I was fortunate enough on Twitter to win a copy of this book, the debut historical by author Tiffany Clare, and I was very excited by that because I had read a really fabulous review of this book at The Romance Dish, and I wanted it experience it for myself. The story sounded bold, exciting, romantic. I was prepared for some difficult scenes, and knew I might find myself a little bit uncomfortable about the events that take place in this book, but I wasn't daunted. In fact, I was fully prepared to step outside my beloved comfort zone and be blown away.
Right from the first page, we experience Lady Elena's gut-wrenching fear and desperation. She's just found out that her good-for-nothing husband has sold her to some unscrupulous people, and she cannot fathom exactly what that means, only that there's a huge weight in the pit of her stomach, and she has a baby to take worry about. Elena is forced into the slave market, a filthy humiliating place where humanity is not worth the a damn. Rudely poked and prodded like a piece of livestock, Elena soon discovers that being a slave is lower than being an animal. The horrors she encounters are unfathomable, yet this has become her existence. Fortunately - depending upon how you look at it - she is almost immediately purchased by a man who transports her, blindfolded, to a Turkish harem on the island of Corfu.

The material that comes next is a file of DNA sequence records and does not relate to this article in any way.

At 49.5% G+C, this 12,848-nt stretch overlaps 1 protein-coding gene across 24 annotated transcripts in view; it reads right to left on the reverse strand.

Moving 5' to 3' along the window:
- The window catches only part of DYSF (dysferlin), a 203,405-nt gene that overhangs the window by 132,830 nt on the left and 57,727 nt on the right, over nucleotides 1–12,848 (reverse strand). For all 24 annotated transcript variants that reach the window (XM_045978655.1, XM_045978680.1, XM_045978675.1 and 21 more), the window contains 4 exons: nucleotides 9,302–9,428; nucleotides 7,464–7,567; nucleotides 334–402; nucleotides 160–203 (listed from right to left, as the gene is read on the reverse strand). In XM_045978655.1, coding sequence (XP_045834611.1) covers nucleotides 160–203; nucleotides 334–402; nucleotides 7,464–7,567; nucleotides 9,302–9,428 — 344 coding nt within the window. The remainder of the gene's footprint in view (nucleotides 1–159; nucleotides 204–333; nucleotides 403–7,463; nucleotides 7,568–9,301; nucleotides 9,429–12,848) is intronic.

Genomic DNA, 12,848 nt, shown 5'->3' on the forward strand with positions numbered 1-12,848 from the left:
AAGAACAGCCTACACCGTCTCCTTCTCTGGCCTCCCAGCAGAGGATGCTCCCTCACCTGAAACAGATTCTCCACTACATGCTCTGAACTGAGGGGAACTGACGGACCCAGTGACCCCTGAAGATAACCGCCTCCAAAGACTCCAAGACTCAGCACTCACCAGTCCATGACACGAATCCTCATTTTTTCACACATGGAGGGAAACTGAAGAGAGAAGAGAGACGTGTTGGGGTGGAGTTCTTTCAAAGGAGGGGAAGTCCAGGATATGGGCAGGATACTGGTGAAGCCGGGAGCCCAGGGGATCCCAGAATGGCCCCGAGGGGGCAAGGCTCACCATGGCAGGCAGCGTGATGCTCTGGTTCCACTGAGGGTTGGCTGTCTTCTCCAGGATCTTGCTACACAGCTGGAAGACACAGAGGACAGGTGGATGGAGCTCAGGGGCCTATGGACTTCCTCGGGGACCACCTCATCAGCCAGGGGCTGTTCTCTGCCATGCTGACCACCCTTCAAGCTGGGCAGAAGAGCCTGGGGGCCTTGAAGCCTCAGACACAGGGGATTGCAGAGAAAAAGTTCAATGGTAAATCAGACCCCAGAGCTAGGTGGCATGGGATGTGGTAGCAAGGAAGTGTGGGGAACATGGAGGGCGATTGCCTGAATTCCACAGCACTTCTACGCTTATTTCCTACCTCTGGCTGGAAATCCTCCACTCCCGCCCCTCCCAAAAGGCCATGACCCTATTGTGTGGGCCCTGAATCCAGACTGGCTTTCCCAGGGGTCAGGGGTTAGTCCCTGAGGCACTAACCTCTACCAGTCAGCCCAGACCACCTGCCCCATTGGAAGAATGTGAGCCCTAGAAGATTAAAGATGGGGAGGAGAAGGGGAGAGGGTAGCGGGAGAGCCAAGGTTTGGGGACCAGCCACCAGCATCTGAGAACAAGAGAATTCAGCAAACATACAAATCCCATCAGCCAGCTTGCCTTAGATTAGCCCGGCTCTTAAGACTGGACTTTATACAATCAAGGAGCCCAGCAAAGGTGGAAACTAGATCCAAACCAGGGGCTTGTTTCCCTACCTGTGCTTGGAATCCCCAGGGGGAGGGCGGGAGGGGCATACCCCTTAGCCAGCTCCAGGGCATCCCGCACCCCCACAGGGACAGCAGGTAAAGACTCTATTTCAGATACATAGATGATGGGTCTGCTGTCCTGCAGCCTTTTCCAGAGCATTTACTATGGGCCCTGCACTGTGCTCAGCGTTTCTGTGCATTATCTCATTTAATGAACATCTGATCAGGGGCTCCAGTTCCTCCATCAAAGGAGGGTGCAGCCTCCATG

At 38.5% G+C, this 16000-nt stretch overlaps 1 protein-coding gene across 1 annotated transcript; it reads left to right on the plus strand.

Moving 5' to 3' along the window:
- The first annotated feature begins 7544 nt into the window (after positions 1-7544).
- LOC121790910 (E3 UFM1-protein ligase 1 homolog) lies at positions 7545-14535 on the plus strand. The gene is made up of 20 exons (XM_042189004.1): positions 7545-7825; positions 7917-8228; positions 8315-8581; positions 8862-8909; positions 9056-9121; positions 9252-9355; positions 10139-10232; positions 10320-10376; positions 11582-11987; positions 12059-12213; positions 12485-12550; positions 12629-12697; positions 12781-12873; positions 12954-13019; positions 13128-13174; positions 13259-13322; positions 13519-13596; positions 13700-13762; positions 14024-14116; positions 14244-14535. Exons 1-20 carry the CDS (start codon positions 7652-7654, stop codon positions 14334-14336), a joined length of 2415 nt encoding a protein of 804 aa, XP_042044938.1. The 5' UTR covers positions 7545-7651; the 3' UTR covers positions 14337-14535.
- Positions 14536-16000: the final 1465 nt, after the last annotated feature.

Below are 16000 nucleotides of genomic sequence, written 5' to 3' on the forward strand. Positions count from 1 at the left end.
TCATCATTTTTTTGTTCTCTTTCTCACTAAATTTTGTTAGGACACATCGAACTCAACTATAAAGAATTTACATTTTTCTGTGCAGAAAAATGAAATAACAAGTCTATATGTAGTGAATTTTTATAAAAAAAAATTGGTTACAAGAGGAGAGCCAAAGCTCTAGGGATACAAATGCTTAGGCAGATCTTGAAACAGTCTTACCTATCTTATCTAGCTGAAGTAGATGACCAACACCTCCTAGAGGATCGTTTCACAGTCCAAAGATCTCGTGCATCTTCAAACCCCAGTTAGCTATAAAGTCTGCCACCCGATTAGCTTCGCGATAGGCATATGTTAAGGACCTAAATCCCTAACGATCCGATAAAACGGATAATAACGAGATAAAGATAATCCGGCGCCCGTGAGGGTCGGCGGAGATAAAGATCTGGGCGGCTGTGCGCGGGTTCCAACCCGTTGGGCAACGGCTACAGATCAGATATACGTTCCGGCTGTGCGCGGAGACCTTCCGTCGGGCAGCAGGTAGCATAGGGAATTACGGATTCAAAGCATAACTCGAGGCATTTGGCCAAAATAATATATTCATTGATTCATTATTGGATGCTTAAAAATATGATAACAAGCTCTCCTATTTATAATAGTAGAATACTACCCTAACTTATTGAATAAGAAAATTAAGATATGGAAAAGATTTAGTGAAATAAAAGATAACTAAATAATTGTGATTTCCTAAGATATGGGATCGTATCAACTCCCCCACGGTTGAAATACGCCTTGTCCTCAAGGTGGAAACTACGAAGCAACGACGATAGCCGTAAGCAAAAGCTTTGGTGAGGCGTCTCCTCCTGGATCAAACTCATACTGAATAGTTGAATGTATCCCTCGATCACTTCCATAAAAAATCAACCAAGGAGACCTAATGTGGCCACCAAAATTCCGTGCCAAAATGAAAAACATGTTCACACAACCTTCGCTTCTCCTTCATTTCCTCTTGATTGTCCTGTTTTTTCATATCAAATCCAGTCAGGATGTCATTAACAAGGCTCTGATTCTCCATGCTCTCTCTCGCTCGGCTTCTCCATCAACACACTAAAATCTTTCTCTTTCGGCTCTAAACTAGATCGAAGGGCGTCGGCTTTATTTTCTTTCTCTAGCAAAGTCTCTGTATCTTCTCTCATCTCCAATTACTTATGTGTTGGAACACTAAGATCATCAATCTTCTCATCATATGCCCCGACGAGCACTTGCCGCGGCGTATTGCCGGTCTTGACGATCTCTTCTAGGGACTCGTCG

Fearful for the whereabouts of her baby son, Elena is relieved to soon be reunited with her young child, who has also been brought to the harem as the perfect means to control Elena. At this point, she knows without a doubt that her options are severely limited, and she has no choice but to accept the uncertain fate that has been presented to her if she wishes to survive. Gently but firmly, Elena is initiated into the ways of the harem, determined to make a secure home for her child. No longer a lady, she is now the seductress Jinan, and embarks on her new life with bravery and conviction. She is a woman who will not let shame break her. Jinan is a woman in charge of her own destiny, and embraces it boldly.